It was the year 1997, and I had just entered Form 1 of secondary school. I went to an all girls’ school in Petaling Jaya, Selangor. My former primary school was only 30 minutes walk from my new school. Being in a new environment, meeting new people and being a junior in school again was an overwhelming experience. I still felt affection for my former school, where I had grew up for six years being around familiar people and surroundings. I felt homesick for my “home”.
It was a lovely Saturday morning, around 10.00 am. Everyone had to go back to school for Hari Gotong-Royong, which is an annual event for the school. Today was extra special because my primary school was having its sports day, and I still recovering from the loss and homesickness, wanted to join in the familiar festivities and celebration. Together with a couple of friends from the old school, Rebecca and Dewi, three of us set off from our new school to our old one. We did not have enough money to catch a taxi that day and furthermore, we wanted to save them to buy stuffs at the meet. So, we decided to take a walk over and considering our excitement and anticipation, the 30 minutes walk would only be a breeze.
The walk took us through housing areas. We awed at the huge and beautiful bungalows along the way and chatting away as any 13 year-old would. The road was quiet and considering that the road was housing area’s lanes and back alleys, cars and other vehicles seldom pass by.
When we were near to the old school, as we climbed the steep road that signifies the last leg of the journey, a car stopped us. The man in the car wanted to know the directions to Federal Highway from there. Rebecca being the most friendly among us became the spokesperson for the group. As she was directing the man, and I still figuring the road map in my head, I noticed Dewi slowly walking backwards. I looked at her questioningly. In my mind I was wondering, in between the road map, what is she doing? Why is she backing off? Rebecca was still talking to the man, giving him directions. I was standing a few steps a way. Suddenly, it all happened so fast… I went frozen for what seemed like ages although it was only minutes. The man grabbed Rebecca’s shirt collar and tried pulling her into the car. Rebecca was struggling and pulling away from him. She started screaming… Dewi sped towards the junction, screaming for help… And I still froze.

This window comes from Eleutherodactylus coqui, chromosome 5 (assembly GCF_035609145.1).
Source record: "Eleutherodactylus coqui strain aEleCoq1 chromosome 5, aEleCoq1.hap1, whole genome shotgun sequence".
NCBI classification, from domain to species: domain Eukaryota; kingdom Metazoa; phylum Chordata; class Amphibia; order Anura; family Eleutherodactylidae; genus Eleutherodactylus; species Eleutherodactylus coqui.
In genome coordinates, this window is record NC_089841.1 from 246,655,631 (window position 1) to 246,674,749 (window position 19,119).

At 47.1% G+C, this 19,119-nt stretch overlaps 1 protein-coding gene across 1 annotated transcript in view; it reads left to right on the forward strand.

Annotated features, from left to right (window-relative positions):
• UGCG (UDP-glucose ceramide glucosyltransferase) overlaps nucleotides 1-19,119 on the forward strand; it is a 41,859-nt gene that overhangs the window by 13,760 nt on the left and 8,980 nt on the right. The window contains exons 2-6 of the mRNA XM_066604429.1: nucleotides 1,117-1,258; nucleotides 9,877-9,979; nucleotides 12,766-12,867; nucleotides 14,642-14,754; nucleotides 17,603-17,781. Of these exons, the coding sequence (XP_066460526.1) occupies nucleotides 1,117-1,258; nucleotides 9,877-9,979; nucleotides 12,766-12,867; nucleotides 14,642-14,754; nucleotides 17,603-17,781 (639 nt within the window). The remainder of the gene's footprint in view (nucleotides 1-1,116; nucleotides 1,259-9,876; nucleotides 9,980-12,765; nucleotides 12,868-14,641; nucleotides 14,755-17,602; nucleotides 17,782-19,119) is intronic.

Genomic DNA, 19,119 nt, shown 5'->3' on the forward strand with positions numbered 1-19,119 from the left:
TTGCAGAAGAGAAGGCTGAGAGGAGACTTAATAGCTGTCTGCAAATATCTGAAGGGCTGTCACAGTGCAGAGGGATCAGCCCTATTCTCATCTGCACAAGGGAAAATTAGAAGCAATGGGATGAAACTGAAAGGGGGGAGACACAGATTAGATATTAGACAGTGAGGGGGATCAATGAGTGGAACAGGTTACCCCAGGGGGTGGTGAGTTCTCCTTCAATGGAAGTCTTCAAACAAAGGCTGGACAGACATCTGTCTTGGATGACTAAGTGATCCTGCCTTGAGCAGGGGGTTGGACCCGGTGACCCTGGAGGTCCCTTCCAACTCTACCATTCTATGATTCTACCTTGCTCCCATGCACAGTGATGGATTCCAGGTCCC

For almost one whole minute… I stood frozen in my tracks. When it came to me what was happening, I started screaming for help. Dewi who had ran for help managed to catch the attention of a motorcyclist passing by the junction. Rebecca managed to free away from the man’s grasp. He let her go as he heard the motorcycle coming. He quickly got into his car and drove away. Meanwhile, the motorcyclist tried chasing him but the car got away. The motorcyclist was a dear old Indian man who then accompanied us to our old school. He said luckily he had decided on that road and his presence had somewhat scared the man away. We met our former teacher and told her what had happened. She gave us hugs and said we were lucky we had come together and not alone. But she warned us against talking to strangers, no matter what’s the reason. She also cautioned us about walking lonely roads and passageways. She also told me that it was ok that I had frozen, that was not my fault. She advised us to always be on the alert and to pay attention to our surroundings. Apparently, Dewi had backed away because she had noticed the man’s pants zipper was opened. It was also good that Rebecca had reacted and fought back because it had set the man off, telling him that we are not easy prey.
Later that day, as we tried to put the eventful day away from our thoughts, we found out that another friend was stalked by the same car. Tini had cycled from our secondary school for the sports day at the old school. A car stopped her for directions, but she ignored the man. The man then proceeded to follow her as she cycled off. Tini got scared, as he would not stop following her. When she finally cycled fast into the old school compound, only then he drove away. She was lucky as well considering that she was alone.
The near abduction event of that Saturday in 1997 remained in my mind for a long time. It took me some time before I could let it go. At one point I was scared to look at the last page of my art textbook, because one of the portraits in the book reminded me of the man. Although I was not directly victimized by the man, as Rebecca had, he continued to haunt my thoughts. It was a traumatic experience that left a mark in my life. From that moment onwards, I always remember these few reminders and advice:
When walking on the street,
- Be observant of things and events around you. If someone is following you, go to the nearest store or house.
- Walk near the curb and avoid passing close to bushes, dark doorways and other places of concealment.
- Do not hitchhike.
- Avoid short cuts through parking lots and back lanes
- Walk with a friend or friends if possible. DO NOT WALK ALONE.
- If a car approaches you and you feel threatened, scream and run in the opposite direction of the car.
- Do not jog in secluded areas.
- If you are talking on a mobile phone, be aware of your surroundings. Most times, attackers hit you when you are occupied with something, like when talking on the handphone.
- Fight back or scream or do things to catch attention of others. Unwilling and difficult victims deter an attacker.
- The classic advice: DO NOT TALK TO STRANGERS.
With many cases on sexual offences nowadays, it is necessary for us, girls especially to take more precautions in our daily lives. Do not take things for granted for even what may seem the safest things can be lurking with unexpected dangers. Take note and stay alert. Do not be afraid and be ashamed to share and talk out your experiences. You can help others as well as yourself.
Community Education Officer, FFPAM